Film Review: Criss Cross (1949)

Release Date: January 19th, 1949 (Los Angeles premiere)
Directed by: Robert Siodmak
Written by: Daniel Fuchs
Based on: Criss Cross by Don Tracy
Music by: Miklós Rózsa
Cast: Burt Lancaster, Yvonne De Carlo, Dan Duryea, Stephen McNally, Alan Napier

Universal Pictures, 84 Minutes

Review:

“I should have been a better friend. I shoulda stopped you. I shoulda grabbed you by the neck, I shoulda kicked your teeth in. I’m sorry Steve.” – Det. Lt. Pete Ramirez

Working my way through a lot of film-noir for the month of Noirvember, this is one of the ones that really stands out. In fact, Criss Cross could be a top five noir for me.

Burt Lancaster plays Steve Thompson. He is perfectly cast for this film, as he literally lives in every scene where he is on screen. He’s handsome, he’s tough, he’s clever and there is just an air about the guy that glows through the celluloid.

Then you have Dan Duryea, who is just so good at playing stylish slime balls. While I enjoyed Duryea’s work in Fritz Lang’s Woman In the Window and Scarlet Street, both opposite of Joan Bennett and Edward G. Robinson, his villainous Slim Dundee, in this film, takes the cake. He’s an awful bastard in this and he’s spectacular.

Yvonne De Carlo is enchanting and viscous as Steve’s ex-wife and forced lover of Slim. She plays a hardened woman yet still a damsel in distress… or is that just her angle? While she had to compete with two powerful and charismatic men in this film, she held her own and felt at home in this picture.

The film starts with a powerful theme, as soon as the credits roll. You immediately get dragged in and watching the behind-the-scenes machinations of how the armored truck driver job works, is fascinating. The director, the great Robert Siodmak, and the cinematographer, the veteran Franz Planer, did a fantastic job showing this world in a visual sense. Plus, there are just some great shots in this film, particularly when the armored truck arrives at the plant for the big setup and we get a nice bird’s eye tracking shot of the truck traversing between the buildings.

Criss Cross is a true film-noir in every sense. It’s got the lead that falls for a textbook femme fatale, gets in over his head because of the girl, does some dirt and despite his unfortunate circumstances, has to face the music for his actions.

This isn’t a great film because it has a perfect noir narrative, many noir pictures hit the right narrative notes. In the case of Criss Cross, it has a great cast, a great director and cinematographer with great eyes, it’s great technically and everything just sort of comes together like magic.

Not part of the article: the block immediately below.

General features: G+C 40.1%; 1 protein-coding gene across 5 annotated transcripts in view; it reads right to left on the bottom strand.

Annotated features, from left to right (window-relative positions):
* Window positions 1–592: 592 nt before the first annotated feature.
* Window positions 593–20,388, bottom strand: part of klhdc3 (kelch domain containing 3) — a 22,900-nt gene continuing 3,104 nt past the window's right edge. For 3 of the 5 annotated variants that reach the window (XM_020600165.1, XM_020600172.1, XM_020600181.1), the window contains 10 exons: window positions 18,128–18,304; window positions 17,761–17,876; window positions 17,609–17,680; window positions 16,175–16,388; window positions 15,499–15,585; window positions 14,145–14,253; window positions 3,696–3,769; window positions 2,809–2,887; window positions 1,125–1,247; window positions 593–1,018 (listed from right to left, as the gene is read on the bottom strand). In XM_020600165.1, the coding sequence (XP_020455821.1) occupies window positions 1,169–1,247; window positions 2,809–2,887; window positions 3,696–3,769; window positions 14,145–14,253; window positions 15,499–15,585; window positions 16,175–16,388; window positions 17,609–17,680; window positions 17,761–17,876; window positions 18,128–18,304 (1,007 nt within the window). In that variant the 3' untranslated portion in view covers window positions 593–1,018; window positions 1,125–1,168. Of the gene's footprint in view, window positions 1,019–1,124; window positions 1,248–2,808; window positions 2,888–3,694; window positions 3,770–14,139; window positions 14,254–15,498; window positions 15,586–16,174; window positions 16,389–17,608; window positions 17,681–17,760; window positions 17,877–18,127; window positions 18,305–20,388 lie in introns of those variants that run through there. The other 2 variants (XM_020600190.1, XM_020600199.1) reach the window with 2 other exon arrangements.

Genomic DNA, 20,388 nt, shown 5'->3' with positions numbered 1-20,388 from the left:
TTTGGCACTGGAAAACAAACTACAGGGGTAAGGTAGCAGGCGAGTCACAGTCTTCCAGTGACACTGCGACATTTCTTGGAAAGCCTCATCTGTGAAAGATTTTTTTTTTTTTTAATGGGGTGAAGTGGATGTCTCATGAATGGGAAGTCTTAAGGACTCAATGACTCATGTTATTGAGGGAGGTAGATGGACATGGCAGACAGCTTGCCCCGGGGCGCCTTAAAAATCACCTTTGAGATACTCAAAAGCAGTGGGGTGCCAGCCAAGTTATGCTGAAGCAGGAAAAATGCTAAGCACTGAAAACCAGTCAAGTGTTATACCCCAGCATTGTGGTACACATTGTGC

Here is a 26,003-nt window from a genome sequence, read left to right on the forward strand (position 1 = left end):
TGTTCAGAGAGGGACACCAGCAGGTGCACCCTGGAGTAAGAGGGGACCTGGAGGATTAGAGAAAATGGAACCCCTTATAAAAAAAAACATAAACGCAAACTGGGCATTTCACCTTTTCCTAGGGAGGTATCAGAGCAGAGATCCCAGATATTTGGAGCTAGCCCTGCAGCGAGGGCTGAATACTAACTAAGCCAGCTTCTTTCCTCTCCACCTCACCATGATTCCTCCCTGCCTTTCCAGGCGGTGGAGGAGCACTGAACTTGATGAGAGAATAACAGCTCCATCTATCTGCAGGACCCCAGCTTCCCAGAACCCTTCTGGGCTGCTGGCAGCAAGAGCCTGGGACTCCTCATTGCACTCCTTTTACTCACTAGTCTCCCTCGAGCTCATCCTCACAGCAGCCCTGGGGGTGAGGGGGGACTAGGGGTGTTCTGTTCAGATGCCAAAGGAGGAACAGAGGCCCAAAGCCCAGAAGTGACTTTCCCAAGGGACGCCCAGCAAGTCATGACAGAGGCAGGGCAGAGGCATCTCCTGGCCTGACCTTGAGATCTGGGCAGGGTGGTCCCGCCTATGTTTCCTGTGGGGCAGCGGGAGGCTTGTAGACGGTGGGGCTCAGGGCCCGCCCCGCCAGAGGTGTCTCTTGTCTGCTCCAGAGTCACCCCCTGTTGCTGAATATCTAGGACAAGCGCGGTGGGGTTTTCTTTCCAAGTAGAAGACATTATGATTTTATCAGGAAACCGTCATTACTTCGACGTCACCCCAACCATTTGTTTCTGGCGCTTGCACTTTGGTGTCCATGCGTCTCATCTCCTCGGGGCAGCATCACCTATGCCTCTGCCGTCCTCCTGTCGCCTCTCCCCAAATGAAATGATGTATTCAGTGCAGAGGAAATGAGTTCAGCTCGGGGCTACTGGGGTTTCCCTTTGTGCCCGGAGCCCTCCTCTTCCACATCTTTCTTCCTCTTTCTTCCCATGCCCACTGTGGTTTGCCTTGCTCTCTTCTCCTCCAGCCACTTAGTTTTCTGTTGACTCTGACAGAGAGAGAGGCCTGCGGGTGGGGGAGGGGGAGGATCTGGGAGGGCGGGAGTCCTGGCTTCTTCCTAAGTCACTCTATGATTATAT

Criss Cross is one of the best film-noirs of the classic era.

Rating: 9/10

Film Review: Split Second (1953)

Release Date: May 2nd, 1953
Directed by: Dick Powell, Fred Fleck (assistant)
Written by: Irving Wallace, Chester Erskine
Music by: Roy Webb
Cast: Stephen McNally, Alexis Smith, Jan Sterling, Keith Andes

RKO Radio Pictures, 85 Minutes

Review:

“You ever been locked up? Some people can stand it and some people can’t. The ones who can’t would kill themselves and anybody else just to get out for five minutes.” – Sam Hurley

Split Second is a really unique film-noir. It taps into the post-World War II paranoia about the effects of nuclear bombs and radiation. While this sort of plot point was typically reserved for sci-fi films featuring kaiju or giant insects, RKO Radio Pictures took a shot at it in the context of a noir picture.

The film is directed by Dick Powell, a guy synonymous with noir, who starred in several, most notably: Murder, My SweetPitfall and Johnny O’Clock. It stars Stephen McNally, who was most known for westerns, which fit well for the desert setting of this film. Plus, he also dabbled in noir. He was a detective in Robert Siodmak’s highly regarded Criss Cross.

The premise for this film is simple. An escaped killer holds a doctor’s wife and other people hostage in an old Nevada ghost town. Unbeknownst to him, it is an atomic bomb testing site and the government is going to drop a bomb on them.

Unfortunately, for a film with a really interesting premise, it isn’t all that exciting. It’s kind of drab and drawn out, even at just 85 minutes. It’s just full of a lot of drama between the criminal and his hostages in a cabin in the ghost town. He argues, he slaps people around, he shoots them if he has to but none of it really holds any weight and isn’t something you haven’t seen a million times. It’s a fairly mundane hostage movie and not much more, really.

This is a film that needed to build suspense but it fails to do so. You don’t really like anyone, even the good guys, and you just kind of wish the government would move up the time of the bombing. They do at the very end, actually.

It’s not particularly well acted but it isn’t poorly acted, it’s just very bland and feels like it’s missing something. Maybe there should have been less hostages, this group just feels like a lot of people that, if they played their cards right, would be able to overcome their captor fairly easily.

I also had to shake my head when the people escaped the atomic bomb by hiding in a mine and then after it went off, walked out of the mine and declared it safe. I’m pretty sure people in the 1950s had already known that atomic bombs breed radiation and that radiation is really, really bad.

Rating: 6/10